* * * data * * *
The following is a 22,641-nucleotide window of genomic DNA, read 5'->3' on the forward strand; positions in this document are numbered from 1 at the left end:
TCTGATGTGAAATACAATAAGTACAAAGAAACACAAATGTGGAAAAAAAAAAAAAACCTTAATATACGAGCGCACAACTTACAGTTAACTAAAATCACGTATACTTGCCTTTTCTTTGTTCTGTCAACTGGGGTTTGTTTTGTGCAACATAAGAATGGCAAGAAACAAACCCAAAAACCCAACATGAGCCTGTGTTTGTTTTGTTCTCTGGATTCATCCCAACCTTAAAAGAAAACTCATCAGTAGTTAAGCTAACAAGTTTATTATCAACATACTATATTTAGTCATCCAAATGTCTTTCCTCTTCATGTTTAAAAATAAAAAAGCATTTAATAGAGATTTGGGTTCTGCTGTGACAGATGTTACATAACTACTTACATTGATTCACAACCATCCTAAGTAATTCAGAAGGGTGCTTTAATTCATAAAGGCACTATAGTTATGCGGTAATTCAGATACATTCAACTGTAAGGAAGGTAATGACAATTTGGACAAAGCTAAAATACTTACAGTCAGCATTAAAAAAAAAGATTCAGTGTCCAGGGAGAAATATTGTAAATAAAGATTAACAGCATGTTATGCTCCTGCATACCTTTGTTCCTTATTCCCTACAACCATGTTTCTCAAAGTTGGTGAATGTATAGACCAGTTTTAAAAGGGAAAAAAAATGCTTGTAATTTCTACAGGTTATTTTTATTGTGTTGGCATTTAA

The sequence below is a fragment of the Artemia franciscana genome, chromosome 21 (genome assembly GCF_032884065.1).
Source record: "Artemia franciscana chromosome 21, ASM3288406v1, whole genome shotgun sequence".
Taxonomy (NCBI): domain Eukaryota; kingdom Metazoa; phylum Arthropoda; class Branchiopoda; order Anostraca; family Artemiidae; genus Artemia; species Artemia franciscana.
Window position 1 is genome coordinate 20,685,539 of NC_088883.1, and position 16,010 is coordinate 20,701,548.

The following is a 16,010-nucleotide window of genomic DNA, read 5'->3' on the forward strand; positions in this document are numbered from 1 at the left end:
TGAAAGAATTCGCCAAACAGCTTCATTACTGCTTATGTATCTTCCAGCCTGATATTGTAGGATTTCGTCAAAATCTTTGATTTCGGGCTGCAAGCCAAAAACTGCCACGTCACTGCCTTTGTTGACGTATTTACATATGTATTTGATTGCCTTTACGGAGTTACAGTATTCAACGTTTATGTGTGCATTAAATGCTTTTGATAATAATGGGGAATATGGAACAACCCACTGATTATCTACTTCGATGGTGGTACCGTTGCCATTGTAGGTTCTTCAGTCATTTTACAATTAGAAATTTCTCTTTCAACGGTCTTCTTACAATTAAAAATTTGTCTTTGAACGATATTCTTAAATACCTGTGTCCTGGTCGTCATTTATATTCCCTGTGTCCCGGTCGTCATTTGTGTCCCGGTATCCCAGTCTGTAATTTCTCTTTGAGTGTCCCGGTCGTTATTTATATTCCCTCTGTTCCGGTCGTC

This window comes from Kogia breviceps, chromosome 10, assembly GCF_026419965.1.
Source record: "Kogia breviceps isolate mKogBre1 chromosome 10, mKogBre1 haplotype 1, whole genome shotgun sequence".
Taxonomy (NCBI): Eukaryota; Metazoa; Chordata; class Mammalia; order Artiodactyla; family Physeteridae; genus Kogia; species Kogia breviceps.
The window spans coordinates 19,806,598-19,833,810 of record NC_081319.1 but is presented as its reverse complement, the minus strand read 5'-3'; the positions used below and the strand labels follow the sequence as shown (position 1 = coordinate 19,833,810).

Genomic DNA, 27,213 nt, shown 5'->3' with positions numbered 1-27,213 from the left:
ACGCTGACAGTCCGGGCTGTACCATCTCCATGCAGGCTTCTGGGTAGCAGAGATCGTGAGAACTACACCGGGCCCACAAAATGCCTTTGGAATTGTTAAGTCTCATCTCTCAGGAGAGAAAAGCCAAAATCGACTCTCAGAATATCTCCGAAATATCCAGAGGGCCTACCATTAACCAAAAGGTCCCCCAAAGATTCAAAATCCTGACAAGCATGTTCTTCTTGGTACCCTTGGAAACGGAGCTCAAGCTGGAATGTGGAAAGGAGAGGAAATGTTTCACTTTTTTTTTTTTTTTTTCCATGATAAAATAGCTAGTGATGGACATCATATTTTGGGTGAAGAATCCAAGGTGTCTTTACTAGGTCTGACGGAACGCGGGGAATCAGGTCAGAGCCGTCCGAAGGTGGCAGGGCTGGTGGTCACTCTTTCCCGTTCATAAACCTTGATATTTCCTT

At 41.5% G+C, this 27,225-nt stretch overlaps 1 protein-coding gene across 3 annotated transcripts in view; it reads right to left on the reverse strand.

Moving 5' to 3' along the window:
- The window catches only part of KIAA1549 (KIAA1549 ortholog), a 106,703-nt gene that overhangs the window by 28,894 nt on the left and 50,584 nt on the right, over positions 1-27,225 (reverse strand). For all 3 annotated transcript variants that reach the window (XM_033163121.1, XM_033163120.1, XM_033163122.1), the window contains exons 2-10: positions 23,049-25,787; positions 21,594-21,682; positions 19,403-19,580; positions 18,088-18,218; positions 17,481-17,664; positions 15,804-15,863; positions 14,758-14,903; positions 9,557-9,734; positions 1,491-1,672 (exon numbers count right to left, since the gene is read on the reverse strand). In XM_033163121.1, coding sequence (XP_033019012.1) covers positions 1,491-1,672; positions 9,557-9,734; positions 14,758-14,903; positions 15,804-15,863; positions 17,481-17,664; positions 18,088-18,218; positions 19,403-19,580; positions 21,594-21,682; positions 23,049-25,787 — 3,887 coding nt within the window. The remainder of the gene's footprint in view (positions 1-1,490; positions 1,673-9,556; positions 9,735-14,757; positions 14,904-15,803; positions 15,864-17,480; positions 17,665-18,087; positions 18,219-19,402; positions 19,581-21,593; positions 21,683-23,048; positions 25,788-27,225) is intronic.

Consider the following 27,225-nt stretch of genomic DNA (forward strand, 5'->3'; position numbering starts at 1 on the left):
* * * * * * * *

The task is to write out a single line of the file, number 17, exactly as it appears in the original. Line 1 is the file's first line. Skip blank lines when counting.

- The window catches only part of KIAA1549 (KIAA1549 ortholog), a 106,703-nt gene that overhangs the window by 28,894 nt on the left and 50,584 nt on the right, over positions 1-27,225 (reverse strand). For all 3 annotated transcript variants that reach the window (XM_033163121.1, XM_033163120.1, XM_033163122.1), the window contains exons 2-10: positions 23,049-25,787; positions 21,594-21,682; positions 19,403-19,580; positions 18,088-18,218; positions 17,481-17,664; positions 15,804-15,863; positions 14,758-14,903; positions 9,557-9,734; positions 1,491-1,672 (exon numbers count right to left, since the gene is read on the reverse strand). In XM_033163121.1, coding sequence (XP_033019012.1) covers positions 1,491-1,672; positions 9,557-9,734; positions 14,758-14,903; positions 15,804-15,863; positions 17,481-17,664; positions 18,088-18,218; positions 19,403-19,580; positions 21,594-21,682; positions 23,049-25,787 — 3,887 coding nt within the window. The remainder of the gene's footprint in view (positions 1-1,490; positions 1,673-9,556; positions 9,735-14,757; positions 14,904-15,803; positions 15,864-17,480; positions 17,665-18,087; positions 18,219-19,402; positions 19,581-21,593; positions 21,683-23,048; positions 25,788-27,225) is intronic.